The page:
Saleh Barakat (born in 1969 in Beirut, Lebanon) is a Lebanese art expert, gallery owner and curator.[1] He studied at the American University of Beirut and was nominated as a Yale World Fellow in 2006[2]. He runs Agial Art Gallery and Saleh Barakat Gallery in the Ras Beirut area.


Saleh Barakat inaugurated the Agial Art Gallery in 1991, in the immediate aftermath of the Lebanese Civil War. Since then, he expanded, becoming a leading advocate for Modern Arab painters in the art market, with high expectations to see them enter the museums.[3] Being responsible for building major art collections in the region.[4]

Saleh Barakat deals with works from established Modern artists from Lebanon and the Arab World, such as Saloua Raouda Choucair to whom he organized a retrospective exhibition at the Beirut Exhibition Center.[5] He also has a team of younger talents including Oussama Baalbaki, Mohamad Said Baalbaki, Tagreed Darghouth, Abdulrahman Katanani, Tamara Al Samerraei, Chaza Charefeddine and Ayman Baalbaki, his most successful protégé. Baalbaki got extremely high bids at recent auctions. In April 2011, one of his works was auctioned at USD 206,500.[6]

Curatorial PracticeEdit

Saleh Barakat, who participated to numerous roundtables and educational programs,[7] has participated in the organization of keystone exhibitions for Lebanese and Middle Eastern Art. In 2007, he co-curated with Sandra Dagher the 1st Lebanese Pavilion at the Venice Biennale.[8] The Pavilion featured a collective exhibition of Fouad Elkoury, Lamia Joreige, Walid Sadek, Mounira al Solh and Akram Zaatari.

In 2009, he curated the Road to Peace at Beirut Art Center.[9] The exhibition featured paintings, photographs, drawings, prints and sculptures by Lebanese artists during the war. Its title comes from a series of prints by Aref Rayess that depict Lebanese survivors of war.[10] The Road to Peace featured Rafic Charaf, Fouad Elkoury, Paul Guiragossian, Hassan Jouni, Samir Khaddage, Seta Manoukian, Saloua Raouda Choucair, Mohammad Rawas, Aref Rayess and others.

Barakat has been appointed to manage a museum project at the American University of Beirut.[11] This project follows a donation by Dr Samir Saleeby, who happens to be a relative of the late Khalil Saleeby (1870-1928), a pioneer of Lebanese painting, and consists of 30 paintings from Saleeby himself and Saliba Douaihy, César Gemayel and Omar Onsi.[12]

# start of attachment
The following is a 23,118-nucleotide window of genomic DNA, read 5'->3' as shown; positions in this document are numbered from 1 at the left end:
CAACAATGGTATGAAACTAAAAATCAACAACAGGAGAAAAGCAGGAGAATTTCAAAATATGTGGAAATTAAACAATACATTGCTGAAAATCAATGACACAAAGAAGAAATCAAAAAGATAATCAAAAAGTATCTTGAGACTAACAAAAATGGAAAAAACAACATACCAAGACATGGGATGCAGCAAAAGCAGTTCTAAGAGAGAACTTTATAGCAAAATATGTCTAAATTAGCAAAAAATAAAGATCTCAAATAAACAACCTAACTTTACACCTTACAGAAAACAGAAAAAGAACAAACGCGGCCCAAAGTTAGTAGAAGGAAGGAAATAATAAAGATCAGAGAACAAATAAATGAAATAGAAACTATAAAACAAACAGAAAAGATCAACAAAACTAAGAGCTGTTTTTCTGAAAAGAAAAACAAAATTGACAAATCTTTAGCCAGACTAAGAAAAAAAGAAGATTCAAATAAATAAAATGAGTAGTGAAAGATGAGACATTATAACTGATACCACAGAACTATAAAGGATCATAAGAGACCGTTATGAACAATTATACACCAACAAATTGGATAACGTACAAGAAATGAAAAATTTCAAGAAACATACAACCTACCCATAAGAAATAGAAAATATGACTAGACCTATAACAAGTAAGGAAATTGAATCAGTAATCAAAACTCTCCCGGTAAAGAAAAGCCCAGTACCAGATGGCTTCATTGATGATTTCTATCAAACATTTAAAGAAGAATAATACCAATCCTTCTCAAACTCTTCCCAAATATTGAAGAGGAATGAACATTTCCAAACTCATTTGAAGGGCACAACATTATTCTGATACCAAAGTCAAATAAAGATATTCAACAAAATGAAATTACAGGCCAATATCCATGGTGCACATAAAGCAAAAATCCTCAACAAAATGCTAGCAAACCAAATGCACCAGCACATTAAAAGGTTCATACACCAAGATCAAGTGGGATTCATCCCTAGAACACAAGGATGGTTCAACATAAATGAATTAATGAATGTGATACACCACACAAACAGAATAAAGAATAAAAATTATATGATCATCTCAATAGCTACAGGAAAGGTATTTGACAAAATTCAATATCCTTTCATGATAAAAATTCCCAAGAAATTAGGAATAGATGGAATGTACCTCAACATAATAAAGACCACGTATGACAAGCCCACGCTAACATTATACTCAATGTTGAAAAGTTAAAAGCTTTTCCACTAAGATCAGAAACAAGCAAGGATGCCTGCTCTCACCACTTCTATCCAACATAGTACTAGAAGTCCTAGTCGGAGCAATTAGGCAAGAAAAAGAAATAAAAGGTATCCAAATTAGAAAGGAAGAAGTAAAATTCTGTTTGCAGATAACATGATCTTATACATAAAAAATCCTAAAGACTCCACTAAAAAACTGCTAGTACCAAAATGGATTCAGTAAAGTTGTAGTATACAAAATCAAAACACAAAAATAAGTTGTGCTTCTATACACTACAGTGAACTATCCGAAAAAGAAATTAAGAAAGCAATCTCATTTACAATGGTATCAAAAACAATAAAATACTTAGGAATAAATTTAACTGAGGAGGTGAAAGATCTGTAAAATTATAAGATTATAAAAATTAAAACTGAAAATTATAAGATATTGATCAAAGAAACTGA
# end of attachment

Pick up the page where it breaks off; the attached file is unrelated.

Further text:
Saleh Barakat is member of the advisory board of the Lebanese American University School of Architecture and Design[13] as well a board member of the Lebanese National Commission for UNESCO (LNCU).[14]


Curated ExhibitionsEdit


  • Michel Basbous, Beirut Exhibition Center[16]


  • Shafic Abboud (with Nadine Begdache), Beirut Exhibition Center


  • Saloua Raouda Choucair, Beirut Exhibition Center


  • De lumière et de sang, Foundation Audi, Beirut


  • Mediterranean Crossroad


  • The Road to Peace: Paintings in Times of War, 1975–1991, Beirut Art Center


  • Pavilion of Lebanon (with Sandra Dagher), Venice Biennale


  • Ateliers Arabes, 9th Francophonie Summit Art Exhibition, Beirut


  1. ^ "THE ART BUYERS". The Fine Art Fund Group Ltd. Retrieved 20 January 2012.
  2. ^ "Saleh Barakat | Yale Greenberg World Fellows". Retrieved 2018-01-15.
  3. ^ "The Abu Dhabi art fair. Faith in art". The Economist. Nov 10, 2010. Retrieved 20 January 2012.
  4. ^ "Yale World Fellows Program". Yale University. 2008. Retrieved 20 January 2012.
  5. ^ "RETROSPECTIVE". Beirut Exhibition Center. September 2011. Retrieved 20 January 2012.
  6. ^ "Modern & Contemporary Arab & Iranian Art Auction". Christies. April 19, 2011. Retrieved 15 January 2012.
  7. ^ Canvas (2007). "Canvas Education: Speaker Profiles". Retrieved 20 January 2012.
  8. ^ "Curator Statement". Pavilion of Lebanon. 2007. Retrieved 20 January 2012.
  9. ^ "The Road to Peace: Paintings in Times of War, 1975-1991". Beirut Art Center. 2009. Retrieved 20 January 2012.
  10. ^ Patrick Healy (July 6, 2009). "Face of War Pervades New Beirut Art Center". The New York Times. Retrieved 20 January 2012.
  11. ^ "Pour un effort national de préservation de l'art". L'Agenda Culturel. 2012-01-23. Retrieved 26 January 2012.
  12. ^ "L'AUB doterait Beyrouth d'un nouveau musée". L'Agenda Culturel. 16 January 2012. Retrieved 26 January 2012.
  13. ^ "School Administration | LAU School of Architecture & Design". Retrieved 2018-01-15.
  14. ^ "Home". Retrieved 2018-01-15.
  15. ^ "Agial Art Gallery & Saleh Barakat Gallery - Artists". Retrieved 2018-01-15.
  16. ^ Zeina Zalzal (20 September 2014). "Michel Basbous et sa forêt de sculptures au Beirut Exhibition Center". L'Orient Le Jour. Retrieved 13 June 2015.

External linksEdit

Website of Agial Art Gallery

Website of Saleh Barakat Gallery

Profile on Yale World Fellows